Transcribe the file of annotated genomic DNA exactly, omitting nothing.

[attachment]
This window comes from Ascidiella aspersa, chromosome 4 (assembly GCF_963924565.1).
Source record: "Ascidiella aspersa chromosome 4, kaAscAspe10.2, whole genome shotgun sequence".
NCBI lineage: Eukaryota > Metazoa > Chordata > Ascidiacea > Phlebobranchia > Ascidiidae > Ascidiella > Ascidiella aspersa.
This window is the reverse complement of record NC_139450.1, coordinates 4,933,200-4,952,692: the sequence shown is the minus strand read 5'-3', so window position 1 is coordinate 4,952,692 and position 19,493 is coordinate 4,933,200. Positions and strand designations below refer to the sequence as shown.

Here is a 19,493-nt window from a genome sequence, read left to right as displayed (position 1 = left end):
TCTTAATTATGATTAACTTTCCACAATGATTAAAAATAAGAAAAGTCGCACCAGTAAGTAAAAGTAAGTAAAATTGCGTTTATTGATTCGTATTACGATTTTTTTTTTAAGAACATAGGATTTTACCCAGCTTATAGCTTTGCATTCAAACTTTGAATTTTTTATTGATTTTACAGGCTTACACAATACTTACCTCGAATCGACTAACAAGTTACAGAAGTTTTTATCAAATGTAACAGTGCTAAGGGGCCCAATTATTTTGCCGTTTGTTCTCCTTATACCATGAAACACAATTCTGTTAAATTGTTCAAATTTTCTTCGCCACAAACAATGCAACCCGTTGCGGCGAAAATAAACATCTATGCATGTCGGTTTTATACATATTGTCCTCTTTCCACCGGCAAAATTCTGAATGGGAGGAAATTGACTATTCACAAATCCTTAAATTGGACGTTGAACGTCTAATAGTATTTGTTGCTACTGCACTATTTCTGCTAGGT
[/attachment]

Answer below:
This window comes from Ascidiella aspersa, chromosome 4 (assembly GCF_963924565.1).
Source record: "Ascidiella aspersa chromosome 4, kaAscAspe10.2, whole genome shotgun sequence".
NCBI lineage: Eukaryota > Metazoa > Chordata > Ascidiacea > Phlebobranchia > Ascidiidae > Ascidiella > Ascidiella aspersa.
This window is the reverse complement of record NC_139450.1, coordinates 4,933,200-4,952,692: the sequence shown is the minus strand read 5'-3', so window position 1 is coordinate 4,952,692 and position 19,493 is coordinate 4,933,200. Positions and strand designations below refer to the sequence as shown.

Here is a 19,493-nt window from a genome sequence, read left to right as displayed (position 1 = left end):
TCTTAATTATGATTAACTTTCCACAATGATTAAAAATAAGAAAAGTCGCACCAGTAAGTAAAAGTAAGTAAAATTGCGTTTATTGATTCGTATTACGATTTTTTTTTTAAGAACATAGGATTTTACCCAGCTTATAGCTTTGCATTCAAACTTTGAATTTTTTATTGATTTTACAGGCTTACACAATACTTACCTCGAATCGACTAACAAGTTACAGAAGTTTTTATCAAATGTAACAGTGCTAAGGGGCCCAATTATTTTGCCGTTTGTTCTCCTTATACCATGAAACACAATTCTGTTAAATTGTTCAAATTTTCTTCGCCACAAACAATGCAACCCGTTGCGGCGAAAATAAACATCTATGCATGTCGGTTTTATACATATTGTCCTCTTTCCACCGGCAAAATTCTGAATGGGAGGAAATTGACTATTCACAAATCCTTAAATTGGACGTTGAACGTCTAATAGTATTTGTTGCTACTGCACTATTTCTGCTAGGT